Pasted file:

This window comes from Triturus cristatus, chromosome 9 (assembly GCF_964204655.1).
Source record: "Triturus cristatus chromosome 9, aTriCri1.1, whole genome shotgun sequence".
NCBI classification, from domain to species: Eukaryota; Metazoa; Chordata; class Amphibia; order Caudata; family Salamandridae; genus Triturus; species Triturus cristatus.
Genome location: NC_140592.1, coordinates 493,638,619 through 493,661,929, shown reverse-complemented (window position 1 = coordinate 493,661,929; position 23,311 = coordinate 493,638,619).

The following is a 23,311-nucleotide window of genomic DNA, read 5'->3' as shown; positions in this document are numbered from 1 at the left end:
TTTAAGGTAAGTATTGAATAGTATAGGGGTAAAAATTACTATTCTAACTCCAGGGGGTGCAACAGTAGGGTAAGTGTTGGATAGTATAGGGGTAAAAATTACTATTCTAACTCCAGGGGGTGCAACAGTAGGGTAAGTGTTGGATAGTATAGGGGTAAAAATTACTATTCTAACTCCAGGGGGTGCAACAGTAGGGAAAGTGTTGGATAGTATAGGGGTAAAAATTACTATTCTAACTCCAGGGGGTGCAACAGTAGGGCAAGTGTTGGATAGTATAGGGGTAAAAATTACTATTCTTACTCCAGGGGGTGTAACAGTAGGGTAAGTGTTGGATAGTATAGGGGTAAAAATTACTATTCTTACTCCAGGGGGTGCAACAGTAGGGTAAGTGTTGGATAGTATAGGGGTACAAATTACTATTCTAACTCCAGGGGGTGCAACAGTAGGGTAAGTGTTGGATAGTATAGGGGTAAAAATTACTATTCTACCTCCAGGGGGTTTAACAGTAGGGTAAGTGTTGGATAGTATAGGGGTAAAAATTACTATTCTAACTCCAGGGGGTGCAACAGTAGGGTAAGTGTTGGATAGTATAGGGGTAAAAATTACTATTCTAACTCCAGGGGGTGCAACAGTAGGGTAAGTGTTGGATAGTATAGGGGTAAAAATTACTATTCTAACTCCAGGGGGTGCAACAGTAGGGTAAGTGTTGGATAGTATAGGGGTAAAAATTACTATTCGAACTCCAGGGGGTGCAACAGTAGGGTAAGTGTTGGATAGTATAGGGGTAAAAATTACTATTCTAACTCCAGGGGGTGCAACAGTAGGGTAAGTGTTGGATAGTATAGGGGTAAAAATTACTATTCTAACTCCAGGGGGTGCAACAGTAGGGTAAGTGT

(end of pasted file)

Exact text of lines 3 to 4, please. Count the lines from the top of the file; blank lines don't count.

NCBI classification, from domain to species: Eukaryota; Metazoa; Chordata; class Amphibia; order Caudata; family Salamandridae; genus Triturus; species Triturus cristatus.
Genome location: NC_140592.1, coordinates 493,638,619 through 493,661,929, shown reverse-complemented (window position 1 = coordinate 493,661,929; position 23,311 = coordinate 493,638,619).